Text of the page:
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In June the Wabash was out of it’s banks in places. In September we’re wiggling the boat through channels we usually float through in search of big gar. That boat can get through some small water but this adventure tested it. The silt at our feet was three feet deep and it would suck you down and hold you in place. Not a fun feeling when you’re pulling a boat loaded with gear and a kid who is wearing his Jordans and talking smack to you as you wrench a boat that’s suction cupping to mud through a channel it doesn’t want to go through. The Towee impressed us because I can’t think of another boat that we could have snaked through that channel as easily. A wider boat would have never made it and a heavier boat would have had to have stayed on the main river. It’s nice to still be impressed by a boat after two years of ownership.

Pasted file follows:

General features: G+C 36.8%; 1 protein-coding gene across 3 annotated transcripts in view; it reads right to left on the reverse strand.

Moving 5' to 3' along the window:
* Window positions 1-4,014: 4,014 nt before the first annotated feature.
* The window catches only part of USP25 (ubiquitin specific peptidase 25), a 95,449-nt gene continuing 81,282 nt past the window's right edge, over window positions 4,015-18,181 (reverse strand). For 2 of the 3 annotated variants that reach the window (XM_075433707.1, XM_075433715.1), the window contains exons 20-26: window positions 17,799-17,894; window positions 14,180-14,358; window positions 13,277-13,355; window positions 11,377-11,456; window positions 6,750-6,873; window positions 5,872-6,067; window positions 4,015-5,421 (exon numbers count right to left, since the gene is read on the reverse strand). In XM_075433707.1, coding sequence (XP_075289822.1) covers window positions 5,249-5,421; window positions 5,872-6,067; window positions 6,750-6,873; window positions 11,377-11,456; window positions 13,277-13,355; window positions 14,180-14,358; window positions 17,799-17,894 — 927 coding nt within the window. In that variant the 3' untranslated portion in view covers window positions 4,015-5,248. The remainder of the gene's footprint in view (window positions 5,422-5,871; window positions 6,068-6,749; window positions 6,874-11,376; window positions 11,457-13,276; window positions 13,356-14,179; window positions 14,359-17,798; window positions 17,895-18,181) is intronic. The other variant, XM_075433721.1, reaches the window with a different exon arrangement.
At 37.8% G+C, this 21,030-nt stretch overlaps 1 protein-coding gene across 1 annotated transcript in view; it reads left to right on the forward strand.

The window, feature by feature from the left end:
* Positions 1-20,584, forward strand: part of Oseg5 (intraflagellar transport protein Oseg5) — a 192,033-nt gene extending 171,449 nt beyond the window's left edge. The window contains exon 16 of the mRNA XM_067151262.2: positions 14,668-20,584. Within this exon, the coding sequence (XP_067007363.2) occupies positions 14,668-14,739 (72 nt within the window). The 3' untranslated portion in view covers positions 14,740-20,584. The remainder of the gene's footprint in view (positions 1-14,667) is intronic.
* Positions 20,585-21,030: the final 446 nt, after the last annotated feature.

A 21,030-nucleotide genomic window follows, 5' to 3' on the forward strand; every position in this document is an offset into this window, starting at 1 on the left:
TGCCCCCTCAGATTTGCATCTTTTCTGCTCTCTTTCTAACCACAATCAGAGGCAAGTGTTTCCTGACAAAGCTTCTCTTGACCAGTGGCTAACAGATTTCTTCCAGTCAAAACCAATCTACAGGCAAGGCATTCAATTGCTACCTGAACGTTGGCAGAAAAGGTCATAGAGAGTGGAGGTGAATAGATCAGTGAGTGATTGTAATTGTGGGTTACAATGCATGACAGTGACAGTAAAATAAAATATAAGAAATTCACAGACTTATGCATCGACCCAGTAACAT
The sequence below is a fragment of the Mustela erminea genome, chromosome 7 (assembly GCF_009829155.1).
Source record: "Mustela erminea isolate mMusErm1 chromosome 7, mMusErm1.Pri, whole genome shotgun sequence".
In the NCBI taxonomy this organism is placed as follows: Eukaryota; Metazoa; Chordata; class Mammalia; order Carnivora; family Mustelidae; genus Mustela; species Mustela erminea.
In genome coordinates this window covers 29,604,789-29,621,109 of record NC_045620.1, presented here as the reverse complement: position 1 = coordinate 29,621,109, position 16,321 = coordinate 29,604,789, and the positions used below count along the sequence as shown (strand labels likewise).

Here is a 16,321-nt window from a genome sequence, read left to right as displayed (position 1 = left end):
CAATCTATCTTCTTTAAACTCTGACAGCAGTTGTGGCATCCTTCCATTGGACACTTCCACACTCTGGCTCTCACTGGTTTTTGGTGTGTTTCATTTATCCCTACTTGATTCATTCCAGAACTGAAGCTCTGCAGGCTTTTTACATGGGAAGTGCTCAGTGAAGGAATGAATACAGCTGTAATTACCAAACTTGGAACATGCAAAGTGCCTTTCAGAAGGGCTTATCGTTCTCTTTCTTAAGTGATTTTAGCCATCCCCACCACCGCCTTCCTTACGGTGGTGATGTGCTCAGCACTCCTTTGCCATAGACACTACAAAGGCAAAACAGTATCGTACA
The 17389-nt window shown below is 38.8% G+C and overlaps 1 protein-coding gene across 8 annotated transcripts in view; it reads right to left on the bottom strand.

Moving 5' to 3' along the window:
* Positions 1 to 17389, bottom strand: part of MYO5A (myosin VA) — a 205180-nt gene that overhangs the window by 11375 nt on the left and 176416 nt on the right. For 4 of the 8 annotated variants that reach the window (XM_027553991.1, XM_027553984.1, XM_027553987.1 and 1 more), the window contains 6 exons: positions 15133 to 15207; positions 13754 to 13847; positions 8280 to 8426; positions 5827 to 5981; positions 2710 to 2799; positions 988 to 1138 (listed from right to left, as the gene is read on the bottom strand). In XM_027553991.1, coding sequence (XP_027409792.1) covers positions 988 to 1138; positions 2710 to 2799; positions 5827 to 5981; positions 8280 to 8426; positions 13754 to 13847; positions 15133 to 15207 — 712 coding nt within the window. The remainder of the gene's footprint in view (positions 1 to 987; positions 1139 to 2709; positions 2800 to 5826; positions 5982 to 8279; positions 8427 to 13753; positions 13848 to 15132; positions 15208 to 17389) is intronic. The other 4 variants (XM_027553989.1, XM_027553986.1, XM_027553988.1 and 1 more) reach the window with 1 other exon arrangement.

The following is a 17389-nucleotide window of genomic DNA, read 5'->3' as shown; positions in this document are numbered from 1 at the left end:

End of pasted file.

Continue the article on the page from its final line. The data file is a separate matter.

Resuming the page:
We could see a whole slew of gar busting surface in the little lake off the channel. Breathing air using their swim bladder as a lung. Gotta love a dinosaur. The gar didn’t want to play ball but we kept at it. Saw some really good sized ones but the cold front and storms seems to have put the bite off. The kid decided he wanted to learn to row the boat. I could get used to that. All he’s gotta learn is how to avoid rocks and we’ll have a rowing slave. That’s like winning the lotto.

Until next time..








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Smallies make the world a better place

Short float on a local water and the smallies cooperated with gusto. The water is cool for late summer, early fall, and that’s got them feeling frisky on the topwater and streamer eats.